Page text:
Wednesday, March 4, 2009

Facebook | Breast cancer patients test reflexology --

Can reflexology mitigate the effects of chemotherapy on women with breast cancer? One study hopes to show if this is true or not. 

This is going to be great PR for reflexology when it is released in 2010. However after reading the brief synopsis from the Chicago Tribune it may not be the greatest science. 

This is a research study that is uses "placebo reflexology" or placebo foot massages (whatever that is). These studies never seem to have very clear results. The one saving grace is that there is one group that receives no treatment at all. This simply makes more sense than fake reflexology. 

Placebo reflexology doesn't exist. It is figment of researchers imaginations. It assumes that a practitioner can clearly fake it.  Also it assumes that there "points" on the foot rather than areas that may be stimulated by the fake reflexology. the boundaries seem very thin.  

Or let us go the other way. Isn't the chance for a placebo effect quite high if you think you are receiving the real reflexology even though you are receiving the fake reflexology? Isn't that the very definition of a placebo effect?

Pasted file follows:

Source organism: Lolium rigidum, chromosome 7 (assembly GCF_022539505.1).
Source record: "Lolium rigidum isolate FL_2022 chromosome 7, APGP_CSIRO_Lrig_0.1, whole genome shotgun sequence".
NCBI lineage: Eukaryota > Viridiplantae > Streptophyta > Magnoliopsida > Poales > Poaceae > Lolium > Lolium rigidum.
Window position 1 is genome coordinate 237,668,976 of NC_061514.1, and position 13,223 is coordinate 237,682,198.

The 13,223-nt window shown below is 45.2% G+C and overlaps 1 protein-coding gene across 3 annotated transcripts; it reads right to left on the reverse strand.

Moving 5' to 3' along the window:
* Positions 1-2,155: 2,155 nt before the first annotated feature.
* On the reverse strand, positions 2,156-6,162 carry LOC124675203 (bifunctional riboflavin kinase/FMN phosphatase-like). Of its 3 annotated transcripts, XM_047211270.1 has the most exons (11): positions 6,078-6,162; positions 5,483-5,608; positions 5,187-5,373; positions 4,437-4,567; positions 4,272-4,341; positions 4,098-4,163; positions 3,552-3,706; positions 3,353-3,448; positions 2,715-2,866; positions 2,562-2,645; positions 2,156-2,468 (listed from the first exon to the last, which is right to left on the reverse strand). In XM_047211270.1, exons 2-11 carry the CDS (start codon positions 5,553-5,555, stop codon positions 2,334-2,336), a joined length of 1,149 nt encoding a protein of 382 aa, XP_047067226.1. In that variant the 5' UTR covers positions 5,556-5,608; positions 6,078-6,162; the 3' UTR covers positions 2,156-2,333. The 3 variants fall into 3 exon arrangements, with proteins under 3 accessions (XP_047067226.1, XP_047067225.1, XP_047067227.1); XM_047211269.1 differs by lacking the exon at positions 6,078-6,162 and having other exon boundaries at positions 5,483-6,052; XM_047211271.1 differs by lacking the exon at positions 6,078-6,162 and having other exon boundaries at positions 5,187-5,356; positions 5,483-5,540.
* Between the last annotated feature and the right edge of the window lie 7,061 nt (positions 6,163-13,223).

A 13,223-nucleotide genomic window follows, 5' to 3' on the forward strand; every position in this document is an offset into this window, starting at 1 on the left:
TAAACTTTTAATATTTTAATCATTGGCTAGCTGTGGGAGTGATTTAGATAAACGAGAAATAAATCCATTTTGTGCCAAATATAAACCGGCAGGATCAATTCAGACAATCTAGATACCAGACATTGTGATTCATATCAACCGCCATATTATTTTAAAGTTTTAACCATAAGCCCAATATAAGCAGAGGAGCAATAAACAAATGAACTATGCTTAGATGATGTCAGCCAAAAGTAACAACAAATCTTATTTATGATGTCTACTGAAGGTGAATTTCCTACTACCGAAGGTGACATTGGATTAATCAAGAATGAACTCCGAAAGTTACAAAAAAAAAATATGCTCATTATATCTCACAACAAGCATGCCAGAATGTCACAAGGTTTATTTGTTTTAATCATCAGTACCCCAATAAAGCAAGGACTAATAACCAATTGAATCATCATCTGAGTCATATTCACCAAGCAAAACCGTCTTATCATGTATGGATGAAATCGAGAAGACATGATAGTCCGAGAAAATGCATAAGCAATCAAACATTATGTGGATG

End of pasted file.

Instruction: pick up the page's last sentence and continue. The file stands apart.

A further issue with these types of protocols is the problem that arises when the practitioners do both the real reflexology and the sham reflexology. The implication of the Chicago Tribune article is that the practitioner is doing both the real and the fake sessions. I hope not. 

The tests are meant to demonstrate whether there is a difference between reflexology and foot massage in addressing certain conditions. Can a practitioner "cross the line" into real reflexology if their heart goes out to a poor cancer victim who happens to be suffering a great deal? They are only human. It might not even be consciously done. 

Or what is the definition of a fake treatment. Is it foot massage or is it simply avoiding the areas traditionally used in reflexology to address these conditions. This isn't as simple as administering a sugar pill. It involves humans.  

This research is also something that has been already been done. There are a fair amount of research done by other researchers on cancer and chemo. But this time the research study will cost three million dollars. That is a lot of money. Perhaps it is because of the size of the study and it's length of 5 years that it so costly. 

Don't get me wrong. I am all for more research and especially in this population. But I am curious what sets this apart from the other studies already done. It has to be good at that price tag. 

I hope I am wrong about this study. I hope it shows something clear cut and defendable as good science. We have seen too many muddled protocols that fail to clearly demonstrate a positive or negative result. 

I really hope I am wrong. Time will tell. 

Kevin Kunz

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